THE NHS should use private companies and the third sector in future if that is best for patients, the departing head of the region’s Foundation Trust has claimed.
Jules Preston is stepping down from his role as chairman of Northumberland, Tyne and Wear NHS Foundation Trust next month.
The former head of Sunderland Trade and Enterprise Council said he still strongly believes in the NHS.
But he said investment from businesses and charities could be a way forward for the beleaguered service, provided care remains free to patients.
Mr Preston said: “There is a political battle going on, as to whether there is privatisation of the NHS by the back door.
“My comment on that, and I hope it is not political, is that providing we can continue to deliver services to the patient, based on NHS principles and standards at the point of delivery, it is not important that everything should be delivered by what we would call a traditional NHS hospital.
“If the best provision is by the third sector or a private company, the only thing that is important is that we provide the best possible care for the patient, funded by the NHS.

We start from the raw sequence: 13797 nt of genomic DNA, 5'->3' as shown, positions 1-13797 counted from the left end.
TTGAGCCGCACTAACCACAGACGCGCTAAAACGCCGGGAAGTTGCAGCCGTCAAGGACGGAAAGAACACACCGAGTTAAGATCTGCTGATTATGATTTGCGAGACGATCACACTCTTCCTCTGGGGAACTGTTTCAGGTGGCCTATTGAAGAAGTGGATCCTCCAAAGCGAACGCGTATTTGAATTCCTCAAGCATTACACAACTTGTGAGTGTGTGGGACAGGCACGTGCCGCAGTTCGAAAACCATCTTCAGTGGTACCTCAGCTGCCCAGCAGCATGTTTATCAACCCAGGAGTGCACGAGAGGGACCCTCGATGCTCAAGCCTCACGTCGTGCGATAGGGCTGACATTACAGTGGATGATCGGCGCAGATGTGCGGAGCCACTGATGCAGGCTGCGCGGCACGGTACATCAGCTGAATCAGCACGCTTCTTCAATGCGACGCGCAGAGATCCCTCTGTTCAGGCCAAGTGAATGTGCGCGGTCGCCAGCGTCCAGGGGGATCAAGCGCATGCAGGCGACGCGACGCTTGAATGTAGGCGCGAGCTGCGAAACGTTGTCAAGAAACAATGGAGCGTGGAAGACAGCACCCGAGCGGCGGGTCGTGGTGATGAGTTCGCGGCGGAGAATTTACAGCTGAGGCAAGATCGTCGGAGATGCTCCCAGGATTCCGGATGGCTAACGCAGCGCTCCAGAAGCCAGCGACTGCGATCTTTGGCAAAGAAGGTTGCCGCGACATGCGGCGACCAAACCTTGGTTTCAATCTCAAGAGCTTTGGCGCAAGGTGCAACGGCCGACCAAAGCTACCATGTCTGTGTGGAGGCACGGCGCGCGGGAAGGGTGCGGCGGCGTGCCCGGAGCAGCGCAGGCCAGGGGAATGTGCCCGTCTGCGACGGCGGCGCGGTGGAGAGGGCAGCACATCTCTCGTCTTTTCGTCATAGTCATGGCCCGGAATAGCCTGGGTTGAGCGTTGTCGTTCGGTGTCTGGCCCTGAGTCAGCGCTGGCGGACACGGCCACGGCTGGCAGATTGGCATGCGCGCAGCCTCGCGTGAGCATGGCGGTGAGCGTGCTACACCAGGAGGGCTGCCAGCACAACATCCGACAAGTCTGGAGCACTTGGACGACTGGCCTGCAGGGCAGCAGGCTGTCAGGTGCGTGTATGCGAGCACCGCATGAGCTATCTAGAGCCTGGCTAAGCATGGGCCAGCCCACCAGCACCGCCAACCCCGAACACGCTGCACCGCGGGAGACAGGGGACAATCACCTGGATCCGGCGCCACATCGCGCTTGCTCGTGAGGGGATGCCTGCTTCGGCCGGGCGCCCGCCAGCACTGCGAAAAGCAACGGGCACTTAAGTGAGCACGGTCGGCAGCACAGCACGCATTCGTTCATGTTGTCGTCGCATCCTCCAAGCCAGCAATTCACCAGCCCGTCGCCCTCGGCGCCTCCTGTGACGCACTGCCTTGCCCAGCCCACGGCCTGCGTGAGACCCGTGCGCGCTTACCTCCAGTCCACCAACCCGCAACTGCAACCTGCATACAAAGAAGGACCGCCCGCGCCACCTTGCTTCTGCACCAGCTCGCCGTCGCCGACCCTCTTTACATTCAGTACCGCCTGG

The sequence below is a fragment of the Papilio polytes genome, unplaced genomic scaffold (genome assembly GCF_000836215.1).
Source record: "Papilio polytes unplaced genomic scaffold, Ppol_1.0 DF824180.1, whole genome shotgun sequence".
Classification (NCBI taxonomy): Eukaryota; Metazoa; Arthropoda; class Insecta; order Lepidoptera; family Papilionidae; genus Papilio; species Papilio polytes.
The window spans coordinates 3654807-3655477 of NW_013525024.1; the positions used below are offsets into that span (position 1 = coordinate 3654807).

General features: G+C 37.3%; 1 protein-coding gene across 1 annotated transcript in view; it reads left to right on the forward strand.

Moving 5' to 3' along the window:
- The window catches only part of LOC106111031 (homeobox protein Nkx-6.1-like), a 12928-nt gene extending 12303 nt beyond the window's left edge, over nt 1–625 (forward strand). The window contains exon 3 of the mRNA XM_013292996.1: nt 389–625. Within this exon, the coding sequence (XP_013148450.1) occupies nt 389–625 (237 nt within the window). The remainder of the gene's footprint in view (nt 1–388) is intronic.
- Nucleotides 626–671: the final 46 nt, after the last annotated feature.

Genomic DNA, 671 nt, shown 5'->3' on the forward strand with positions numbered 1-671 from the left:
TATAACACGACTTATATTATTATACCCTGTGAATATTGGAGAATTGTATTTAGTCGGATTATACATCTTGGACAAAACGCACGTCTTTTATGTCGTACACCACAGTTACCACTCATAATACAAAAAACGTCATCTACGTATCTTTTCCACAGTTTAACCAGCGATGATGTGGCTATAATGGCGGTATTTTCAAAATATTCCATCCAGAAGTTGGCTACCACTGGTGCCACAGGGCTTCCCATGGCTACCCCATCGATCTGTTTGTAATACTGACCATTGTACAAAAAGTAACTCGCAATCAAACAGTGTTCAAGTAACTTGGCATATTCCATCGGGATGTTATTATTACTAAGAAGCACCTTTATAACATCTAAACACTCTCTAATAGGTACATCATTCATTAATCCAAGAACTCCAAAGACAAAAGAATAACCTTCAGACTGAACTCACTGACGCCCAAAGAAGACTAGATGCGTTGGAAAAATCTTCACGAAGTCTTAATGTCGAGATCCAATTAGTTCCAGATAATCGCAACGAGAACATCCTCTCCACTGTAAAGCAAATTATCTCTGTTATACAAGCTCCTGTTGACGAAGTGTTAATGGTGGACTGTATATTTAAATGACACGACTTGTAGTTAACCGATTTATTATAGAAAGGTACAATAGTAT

“Monopolies don’t usually deliver the best in any industry.”
“No job can always be perfect,” Mr Preston added. “I do not believe there is a doctor in the NHS that sets out to do something wrong.
“We don’t hear about the 99% of great work which is done, only the mistakes.”
But Mr Preston’s comments angered campaigners from groups such as Keep Our NHS Free North East, which last month battled against the takeover of a Newcastle GP practice by a private firm.
Several doctors resigned when management of the Grainger Medical Group in Benwell was handed over to Care UK, which is owned by a private equity fund.
Paul Baker, one of the campaigners, said any form of privatisation signalled the beginning of the end for the NHS.